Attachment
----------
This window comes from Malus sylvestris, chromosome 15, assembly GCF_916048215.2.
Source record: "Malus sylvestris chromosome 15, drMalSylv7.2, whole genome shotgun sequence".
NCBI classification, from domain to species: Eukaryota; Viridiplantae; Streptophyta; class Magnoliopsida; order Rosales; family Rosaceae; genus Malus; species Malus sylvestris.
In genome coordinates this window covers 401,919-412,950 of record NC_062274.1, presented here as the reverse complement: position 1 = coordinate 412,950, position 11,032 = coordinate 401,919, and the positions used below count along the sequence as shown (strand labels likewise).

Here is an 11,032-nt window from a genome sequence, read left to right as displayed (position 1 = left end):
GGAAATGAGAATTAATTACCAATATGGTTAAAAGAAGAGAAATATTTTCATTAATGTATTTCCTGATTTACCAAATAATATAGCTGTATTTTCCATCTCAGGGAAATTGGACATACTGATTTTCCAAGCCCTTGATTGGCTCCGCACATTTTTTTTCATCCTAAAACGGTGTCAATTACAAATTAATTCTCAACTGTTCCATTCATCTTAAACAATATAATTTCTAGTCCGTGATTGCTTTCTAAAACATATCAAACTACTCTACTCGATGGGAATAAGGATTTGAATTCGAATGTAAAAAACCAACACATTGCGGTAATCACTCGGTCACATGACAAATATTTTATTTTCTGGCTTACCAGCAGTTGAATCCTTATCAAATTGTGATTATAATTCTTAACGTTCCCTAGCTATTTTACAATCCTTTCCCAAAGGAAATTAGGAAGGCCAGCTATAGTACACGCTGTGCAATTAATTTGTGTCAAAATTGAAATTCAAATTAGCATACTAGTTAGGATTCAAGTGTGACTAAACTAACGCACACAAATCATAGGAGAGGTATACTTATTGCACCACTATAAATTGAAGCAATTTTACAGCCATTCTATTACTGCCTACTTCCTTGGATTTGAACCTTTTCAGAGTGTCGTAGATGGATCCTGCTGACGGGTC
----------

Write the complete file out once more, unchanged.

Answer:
This window comes from Malus sylvestris, chromosome 15, assembly GCF_916048215.2.
Source record: "Malus sylvestris chromosome 15, drMalSylv7.2, whole genome shotgun sequence".
NCBI classification, from domain to species: Eukaryota; Viridiplantae; Streptophyta; class Magnoliopsida; order Rosales; family Rosaceae; genus Malus; species Malus sylvestris.
In genome coordinates this window covers 401,919-412,950 of record NC_062274.1, presented here as the reverse complement: position 1 = coordinate 412,950, position 11,032 = coordinate 401,919, and the positions used below count along the sequence as shown (strand labels likewise).

Here is an 11,032-nt window from a genome sequence, read left to right as displayed (position 1 = left end):
GGAAATGAGAATTAATTACCAATATGGTTAAAAGAAGAGAAATATTTTCATTAATGTATTTCCTGATTTACCAAATAATATAGCTGTATTTTCCATCTCAGGGAAATTGGACATACTGATTTTCCAAGCCCTTGATTGGCTCCGCACATTTTTTTTCATCCTAAAACGGTGTCAATTACAAATTAATTCTCAACTGTTCCATTCATCTTAAACAATATAATTTCTAGTCCGTGATTGCTTTCTAAAACATATCAAACTACTCTACTCGATGGGAATAAGGATTTGAATTCGAATGTAAAAAACCAACACATTGCGGTAATCACTCGGTCACATGACAAATATTTTATTTTCTGGCTTACCAGCAGTTGAATCCTTATCAAATTGTGATTATAATTCTTAACGTTCCCTAGCTATTTTACAATCCTTTCCCAAAGGAAATTAGGAAGGCCAGCTATAGTACACGCTGTGCAATTAATTTGTGTCAAAATTGAAATTCAAATTAGCATACTAGTTAGGATTCAAGTGTGACTAAACTAACGCACACAAATCATAGGAGAGGTATACTTATTGCACCACTATAAATTGAAGCAATTTTACAGCCATTCTATTACTGCCTACTTCCTTGGATTTGAACCTTTTCAGAGTGTCGTAGATGGATCCTGCTGACGGGTC